The service is concerned that lawmakers will underestimate this cost when coming up with purchasing plans.
"Because the Navy has been shrinking not growing, and because of the disconnected timespan from purchase to delivery...there is risk of underestimating the aggregate sustainment costs looming over the horizon that must now be carefully considered in fiscal forecasting," according to the report.
While sustainment costs can be an argument against a bigger fleet, it can be an argument for newer ships and continued purchases. For example, the Navy said the current generation Ford aircraft carrier was designed to reduce the sustainment costs of the last-generation Nimitz carriers by $100 million annually, resulting in more than $4 billion in savings over the life of the ship.
Keeping the shipyards open
The Navy has other reasons to boost spending. Over the past 60 years, 14 defense-related new construction shipyards have closed and another three have left the defense industry, while only one new shipyard has opened.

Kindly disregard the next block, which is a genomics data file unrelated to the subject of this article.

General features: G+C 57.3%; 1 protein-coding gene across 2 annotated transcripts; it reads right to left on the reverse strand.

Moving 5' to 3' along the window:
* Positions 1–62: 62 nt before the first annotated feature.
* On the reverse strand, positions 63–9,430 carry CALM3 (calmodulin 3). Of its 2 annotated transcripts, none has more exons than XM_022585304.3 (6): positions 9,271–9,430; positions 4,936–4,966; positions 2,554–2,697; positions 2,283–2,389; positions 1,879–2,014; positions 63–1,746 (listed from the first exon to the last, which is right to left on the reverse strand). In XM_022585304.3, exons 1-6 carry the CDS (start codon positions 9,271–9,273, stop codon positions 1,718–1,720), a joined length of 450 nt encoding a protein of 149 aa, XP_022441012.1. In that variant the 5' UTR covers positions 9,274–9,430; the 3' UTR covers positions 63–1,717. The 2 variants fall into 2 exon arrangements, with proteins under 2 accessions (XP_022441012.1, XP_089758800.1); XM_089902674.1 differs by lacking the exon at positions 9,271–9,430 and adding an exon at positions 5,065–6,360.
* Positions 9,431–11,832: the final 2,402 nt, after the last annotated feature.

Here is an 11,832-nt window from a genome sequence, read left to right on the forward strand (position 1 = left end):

Eight of those yards closed or stopped doing military business during the post-Cold War drawdown.
Shipbuilding since World War II has been a boom/bust business, with large buildups in the 1950s and 1980s, followed by periods of little production in which yards suffered. The "boom" periods have also complicated Naval efforts to manage the fleet, as vessel service lives tend to be clumped together based on the building surges and necessitate a new surge for replacement purposes.
Today, the Navy relies on just seven shipyards owned by four contractors. The Navy is worried about how much longer even this smaller base can be sustained without a commitment to increased buying.
"We are at a level of fragility that, without consistent and continuous commitment to steady acquisition profiles as proposed in this plan the industrial base will continue to struggle and some elements may not recover from another 'boom/bust' cycle," the report said.